A Better Understanding of Coral Reef Ecosystems

Pelagic predators such as these barracuda, Sphyraena qenie, are part of the coral reef ecosystem in the U.S. Line Islands (NOAA Photo by Kevin Lino).
A team of scientists have embarked from Hawai'i on a three-month survey of coral reef ecosystems at Johnston Atoll, the U.S. Phoenix Islands, the islands of American Samoa, and the U.S. Line Islands in the tropical Pacific Ocean. The overarching objective is to better understand the coral reef ecosystems of these areas, many of which are seldom explored. The research expedition is part of a regular monitoring program, conducted by the Coral Reef Ecosystem Division (CRED), headquartered in Honolulu, Hawai'i. The expedition is supported by NOAA's Coral Reef Conservation Program and involves extensive cooperation among NOAA scientists and research partners, including the University of Hawaii Joint Institute for Marine and Atmospheric Research (JIMAR), the U.S. Fish and Wildlife Service, San Diego State University, and the Papahānaumaokuākea Marine National Monument.

The research expedition will be carried out from February 27 to May 24, 2012 aboard the NOAA ship Hi'ialakai. Under the leadership of Chief Scientists Dr. Jill Zamzow, Dr. Bernardo Vargas-Angél, and Jamison Gove, a diverse team of researchers will be conducting multidisciplinary coral reef ecosystem surveys, assessing the status of fishes, corals, algae, marine invertebrates, and the oceanographic conditions in which these organisms exist. The scientific data collected during the three-month research expedition will enable informed and effective implementation of ecosystem-based management and conservation strategies for coral reef ecosystems, helping to ensure their protection for generations to come.

Tuesday, September 7, 2010

First Day of Dive Surveys

By Jeff Anderson

Arriving on station late yesterday afternoon, this morning brought the beginning of dive surveys for this cruise. The activity of the morning resembled the well-orchestrated hustle and bustle of the city loading and launching the small boats carrying all the dive scientists to their stations. Reflecting on the trip of the last couple days, it has been quite a transition – a transition from the heavily populated, high mountains of Oʻahu, with its noise, light, and other forms of pollution, passing the high islands of Kauaʻi and Niʻihau, entering the Papahānaumokuākea Marine National Monument where the only noise is the whistling wind and rolling waves, and countless stars shine in clean night skies, passing the rocky cliffs of Moku Manu (Nihoa) and Mokumanamana (Necker Island), finally arriving at the atoll of French Frigate Shoals. Steaming into the sunset each night en-route to this remote place, it is easy to understand the spiritual connection Hawaiians have with this special place.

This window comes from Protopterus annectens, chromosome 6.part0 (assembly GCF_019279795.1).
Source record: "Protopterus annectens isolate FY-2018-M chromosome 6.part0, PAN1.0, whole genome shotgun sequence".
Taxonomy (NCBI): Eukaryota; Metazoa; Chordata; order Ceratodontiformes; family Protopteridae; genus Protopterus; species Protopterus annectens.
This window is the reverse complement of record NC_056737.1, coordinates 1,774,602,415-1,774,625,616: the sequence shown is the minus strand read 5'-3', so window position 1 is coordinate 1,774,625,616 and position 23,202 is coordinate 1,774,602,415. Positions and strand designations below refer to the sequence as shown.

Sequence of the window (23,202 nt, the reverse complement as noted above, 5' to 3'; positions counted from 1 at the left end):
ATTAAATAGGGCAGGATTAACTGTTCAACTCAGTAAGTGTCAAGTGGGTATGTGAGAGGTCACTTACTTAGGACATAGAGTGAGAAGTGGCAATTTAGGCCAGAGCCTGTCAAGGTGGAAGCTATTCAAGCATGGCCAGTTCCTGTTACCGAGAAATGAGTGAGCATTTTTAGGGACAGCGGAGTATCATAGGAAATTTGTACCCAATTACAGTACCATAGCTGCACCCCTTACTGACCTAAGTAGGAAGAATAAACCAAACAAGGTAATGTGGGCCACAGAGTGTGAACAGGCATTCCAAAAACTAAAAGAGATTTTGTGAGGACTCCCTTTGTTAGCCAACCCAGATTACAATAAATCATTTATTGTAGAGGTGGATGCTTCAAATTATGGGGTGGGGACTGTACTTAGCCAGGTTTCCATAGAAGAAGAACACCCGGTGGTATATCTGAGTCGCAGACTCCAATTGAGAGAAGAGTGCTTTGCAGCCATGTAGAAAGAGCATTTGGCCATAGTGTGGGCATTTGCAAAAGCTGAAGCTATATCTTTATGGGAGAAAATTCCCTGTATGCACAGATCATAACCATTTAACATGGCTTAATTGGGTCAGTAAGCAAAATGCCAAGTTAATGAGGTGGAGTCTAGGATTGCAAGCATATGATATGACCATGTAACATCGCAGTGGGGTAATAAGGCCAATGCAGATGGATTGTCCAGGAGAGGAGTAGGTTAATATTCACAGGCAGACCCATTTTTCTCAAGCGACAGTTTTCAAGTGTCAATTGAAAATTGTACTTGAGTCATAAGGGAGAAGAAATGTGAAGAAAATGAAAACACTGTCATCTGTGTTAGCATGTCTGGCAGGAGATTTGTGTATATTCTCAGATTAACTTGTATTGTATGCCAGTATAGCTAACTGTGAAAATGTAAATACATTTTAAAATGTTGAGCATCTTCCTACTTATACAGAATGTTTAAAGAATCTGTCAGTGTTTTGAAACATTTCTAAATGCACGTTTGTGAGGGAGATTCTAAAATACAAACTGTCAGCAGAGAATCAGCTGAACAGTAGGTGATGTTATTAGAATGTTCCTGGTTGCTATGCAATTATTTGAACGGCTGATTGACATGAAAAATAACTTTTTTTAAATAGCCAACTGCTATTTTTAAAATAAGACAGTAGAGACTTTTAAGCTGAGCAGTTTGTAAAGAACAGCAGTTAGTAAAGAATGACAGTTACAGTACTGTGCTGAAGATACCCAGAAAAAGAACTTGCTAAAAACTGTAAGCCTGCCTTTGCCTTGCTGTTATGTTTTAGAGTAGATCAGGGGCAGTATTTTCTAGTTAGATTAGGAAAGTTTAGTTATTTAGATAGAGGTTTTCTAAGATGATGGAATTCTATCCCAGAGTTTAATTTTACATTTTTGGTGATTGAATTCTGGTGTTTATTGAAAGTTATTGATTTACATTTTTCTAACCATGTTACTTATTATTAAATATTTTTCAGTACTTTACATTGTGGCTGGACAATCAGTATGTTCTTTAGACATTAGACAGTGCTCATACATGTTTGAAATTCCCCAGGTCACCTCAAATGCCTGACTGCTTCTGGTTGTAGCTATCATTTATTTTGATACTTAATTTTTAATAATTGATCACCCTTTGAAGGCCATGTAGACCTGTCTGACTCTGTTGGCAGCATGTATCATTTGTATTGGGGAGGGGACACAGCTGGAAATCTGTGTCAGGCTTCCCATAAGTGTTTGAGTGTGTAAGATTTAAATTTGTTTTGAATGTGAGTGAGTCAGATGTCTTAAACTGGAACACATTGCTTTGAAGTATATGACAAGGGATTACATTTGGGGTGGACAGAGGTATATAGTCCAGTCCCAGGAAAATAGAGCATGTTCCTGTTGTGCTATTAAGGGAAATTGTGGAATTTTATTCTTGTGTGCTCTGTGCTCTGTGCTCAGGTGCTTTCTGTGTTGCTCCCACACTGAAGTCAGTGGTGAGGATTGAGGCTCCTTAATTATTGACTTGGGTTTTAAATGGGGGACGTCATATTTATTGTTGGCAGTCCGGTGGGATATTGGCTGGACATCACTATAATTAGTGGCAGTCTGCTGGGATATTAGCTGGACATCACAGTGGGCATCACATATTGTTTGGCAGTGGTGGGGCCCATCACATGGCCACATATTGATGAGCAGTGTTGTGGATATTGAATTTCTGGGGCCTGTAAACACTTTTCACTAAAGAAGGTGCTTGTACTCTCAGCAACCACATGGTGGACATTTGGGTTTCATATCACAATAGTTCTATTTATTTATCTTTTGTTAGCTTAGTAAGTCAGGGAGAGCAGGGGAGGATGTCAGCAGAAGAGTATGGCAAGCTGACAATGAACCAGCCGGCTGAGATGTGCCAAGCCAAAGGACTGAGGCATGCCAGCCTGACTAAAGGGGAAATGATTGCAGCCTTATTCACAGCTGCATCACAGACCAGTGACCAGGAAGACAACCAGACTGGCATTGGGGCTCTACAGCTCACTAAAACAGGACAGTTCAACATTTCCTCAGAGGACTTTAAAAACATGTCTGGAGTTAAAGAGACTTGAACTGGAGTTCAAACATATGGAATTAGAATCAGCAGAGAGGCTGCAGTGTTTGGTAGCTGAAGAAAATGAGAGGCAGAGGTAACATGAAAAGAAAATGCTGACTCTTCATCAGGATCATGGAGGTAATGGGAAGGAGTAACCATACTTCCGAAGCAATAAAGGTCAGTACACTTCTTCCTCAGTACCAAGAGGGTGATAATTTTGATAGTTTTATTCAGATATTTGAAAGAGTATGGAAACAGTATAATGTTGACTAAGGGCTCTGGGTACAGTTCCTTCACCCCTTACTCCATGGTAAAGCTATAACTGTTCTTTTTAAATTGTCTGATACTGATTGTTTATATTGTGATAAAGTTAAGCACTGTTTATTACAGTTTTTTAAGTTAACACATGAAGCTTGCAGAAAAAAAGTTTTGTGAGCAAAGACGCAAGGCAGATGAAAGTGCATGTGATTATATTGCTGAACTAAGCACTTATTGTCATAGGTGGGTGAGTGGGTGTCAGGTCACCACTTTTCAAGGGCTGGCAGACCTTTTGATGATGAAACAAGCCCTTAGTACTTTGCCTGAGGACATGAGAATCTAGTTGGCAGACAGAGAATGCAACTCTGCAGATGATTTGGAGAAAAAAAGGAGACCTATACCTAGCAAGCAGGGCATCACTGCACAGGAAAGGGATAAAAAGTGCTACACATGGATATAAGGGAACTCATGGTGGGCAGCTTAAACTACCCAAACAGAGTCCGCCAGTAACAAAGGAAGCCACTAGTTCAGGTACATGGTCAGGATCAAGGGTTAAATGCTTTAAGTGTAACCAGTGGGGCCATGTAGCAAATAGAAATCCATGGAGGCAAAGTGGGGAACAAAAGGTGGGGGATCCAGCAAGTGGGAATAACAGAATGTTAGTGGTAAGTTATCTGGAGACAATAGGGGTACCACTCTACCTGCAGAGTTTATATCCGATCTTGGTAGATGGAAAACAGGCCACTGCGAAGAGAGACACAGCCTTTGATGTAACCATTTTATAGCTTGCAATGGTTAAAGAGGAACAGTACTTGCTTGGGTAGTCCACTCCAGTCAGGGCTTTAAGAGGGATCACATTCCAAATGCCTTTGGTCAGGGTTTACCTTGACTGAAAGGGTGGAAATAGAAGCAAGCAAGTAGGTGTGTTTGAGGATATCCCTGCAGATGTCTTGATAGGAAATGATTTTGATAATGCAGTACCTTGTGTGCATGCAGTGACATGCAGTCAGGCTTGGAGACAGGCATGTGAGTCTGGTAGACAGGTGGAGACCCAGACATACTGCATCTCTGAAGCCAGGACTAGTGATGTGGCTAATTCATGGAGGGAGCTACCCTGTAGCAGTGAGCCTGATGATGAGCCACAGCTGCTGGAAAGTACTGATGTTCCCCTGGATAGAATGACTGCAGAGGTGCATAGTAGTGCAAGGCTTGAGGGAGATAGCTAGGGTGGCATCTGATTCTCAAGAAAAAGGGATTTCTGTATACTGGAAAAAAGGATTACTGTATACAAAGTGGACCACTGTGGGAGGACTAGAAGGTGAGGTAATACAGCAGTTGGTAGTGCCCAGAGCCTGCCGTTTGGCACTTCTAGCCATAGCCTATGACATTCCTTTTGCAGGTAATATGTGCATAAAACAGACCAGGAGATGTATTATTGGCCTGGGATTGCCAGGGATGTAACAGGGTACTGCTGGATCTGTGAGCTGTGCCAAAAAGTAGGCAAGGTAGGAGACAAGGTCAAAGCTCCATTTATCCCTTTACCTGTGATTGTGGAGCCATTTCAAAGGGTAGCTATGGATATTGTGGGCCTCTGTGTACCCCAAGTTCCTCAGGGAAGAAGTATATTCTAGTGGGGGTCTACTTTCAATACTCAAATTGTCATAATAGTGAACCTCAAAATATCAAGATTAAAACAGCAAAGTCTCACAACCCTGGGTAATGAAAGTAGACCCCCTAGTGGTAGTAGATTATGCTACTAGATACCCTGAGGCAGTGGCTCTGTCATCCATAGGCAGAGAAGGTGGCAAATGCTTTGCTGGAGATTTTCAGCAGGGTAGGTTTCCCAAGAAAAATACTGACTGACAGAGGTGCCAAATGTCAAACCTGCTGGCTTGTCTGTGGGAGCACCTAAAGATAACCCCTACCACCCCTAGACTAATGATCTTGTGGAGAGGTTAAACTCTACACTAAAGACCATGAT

Despite the remoteness of this fragile unique marine ecosystem (this place is home to dozens of marine flora and fauna found nowhere else in the world), it is still critically important for these RAMP cruises to continue visiting on their periodic schedule as yet another transition is occurring – the transition to seas influenced from afar by increasing atmospheric carbon dioxide and the associated increase in air and sea temperatures along with the potential for the ocean to become increasingly acidic as it absorbs more CO2 from the air. Documenting scientifically how these ecosystems out of reach of local stressors can help resource managers make informed decisions about how to help protect them in the face of this transition.
Photo by Jeff Anderson